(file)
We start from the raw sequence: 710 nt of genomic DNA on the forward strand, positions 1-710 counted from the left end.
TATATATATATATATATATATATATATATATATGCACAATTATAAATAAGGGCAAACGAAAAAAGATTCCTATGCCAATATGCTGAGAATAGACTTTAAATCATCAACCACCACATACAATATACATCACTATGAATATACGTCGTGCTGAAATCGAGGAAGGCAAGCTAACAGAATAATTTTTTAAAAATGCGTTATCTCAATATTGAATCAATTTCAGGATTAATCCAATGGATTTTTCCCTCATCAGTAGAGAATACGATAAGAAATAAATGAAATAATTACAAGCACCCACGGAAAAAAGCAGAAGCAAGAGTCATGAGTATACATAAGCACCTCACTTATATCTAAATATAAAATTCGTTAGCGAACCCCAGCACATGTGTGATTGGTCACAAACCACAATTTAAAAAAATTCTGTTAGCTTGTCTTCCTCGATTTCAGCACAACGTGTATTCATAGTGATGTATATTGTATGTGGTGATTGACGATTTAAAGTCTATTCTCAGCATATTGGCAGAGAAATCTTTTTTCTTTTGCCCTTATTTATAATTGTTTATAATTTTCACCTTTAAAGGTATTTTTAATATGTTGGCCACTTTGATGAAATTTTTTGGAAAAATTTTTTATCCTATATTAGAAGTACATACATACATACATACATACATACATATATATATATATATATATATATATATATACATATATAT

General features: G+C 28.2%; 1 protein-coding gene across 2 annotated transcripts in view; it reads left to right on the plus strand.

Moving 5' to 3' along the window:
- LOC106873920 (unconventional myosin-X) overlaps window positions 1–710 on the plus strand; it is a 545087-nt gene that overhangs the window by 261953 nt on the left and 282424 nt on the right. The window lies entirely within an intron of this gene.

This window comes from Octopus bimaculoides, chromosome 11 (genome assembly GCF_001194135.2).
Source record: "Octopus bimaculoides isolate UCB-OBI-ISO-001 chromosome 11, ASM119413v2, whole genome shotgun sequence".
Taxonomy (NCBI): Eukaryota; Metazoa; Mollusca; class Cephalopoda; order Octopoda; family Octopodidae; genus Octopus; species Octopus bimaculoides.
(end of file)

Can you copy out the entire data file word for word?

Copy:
We start from the raw sequence: 710 nt of genomic DNA on the forward strand, positions 1-710 counted from the left end.
TATATATATATATATATATATATATATATATATGCACAATTATAAATAAGGGCAAACGAAAAAAGATTCCTATGCCAATATGCTGAGAATAGACTTTAAATCATCAACCACCACATACAATATACATCACTATGAATATACGTCGTGCTGAAATCGAGGAAGGCAAGCTAACAGAATAATTTTTTAAAAATGCGTTATCTCAATATTGAATCAATTTCAGGATTAATCCAATGGATTTTTCCCTCATCAGTAGAGAATACGATAAGAAATAAATGAAATAATTACAAGCACCCACGGAAAAAAGCAGAAGCAAGAGTCATGAGTATACATAAGCACCTCACTTATATCTAAATATAAAATTCGTTAGCGAACCCCAGCACATGTGTGATTGGTCACAAACCACAATTTAAAAAAATTCTGTTAGCTTGTCTTCCTCGATTTCAGCACAACGTGTATTCATAGTGATGTATATTGTATGTGGTGATTGACGATTTAAAGTCTATTCTCAGCATATTGGCAGAGAAATCTTTTTTCTTTTGCCCTTATTTATAATTGTTTATAATTTTCACCTTTAAAGGTATTTTTAATATGTTGGCCACTTTGATGAAATTTTTTGGAAAAATTTTTTATCCTATATTAGAAGTACATACATACATACATACATACATACATATATATATATATATATATATATATATATACATATATAT

General features: G+C 28.2%; 1 protein-coding gene across 2 annotated transcripts in view; it reads left to right on the plus strand.

Moving 5' to 3' along the window:
- LOC106873920 (unconventional myosin-X) overlaps window positions 1–710 on the plus strand; it is a 545087-nt gene that overhangs the window by 261953 nt on the left and 282424 nt on the right. The window lies entirely within an intron of this gene.

This window comes from Octopus bimaculoides, chromosome 11 (genome assembly GCF_001194135.2).
Source record: "Octopus bimaculoides isolate UCB-OBI-ISO-001 chromosome 11, ASM119413v2, whole genome shotgun sequence".
Taxonomy (NCBI): Eukaryota; Metazoa; Mollusca; class Cephalopoda; order Octopoda; family Octopodidae; genus Octopus; species Octopus bimaculoides.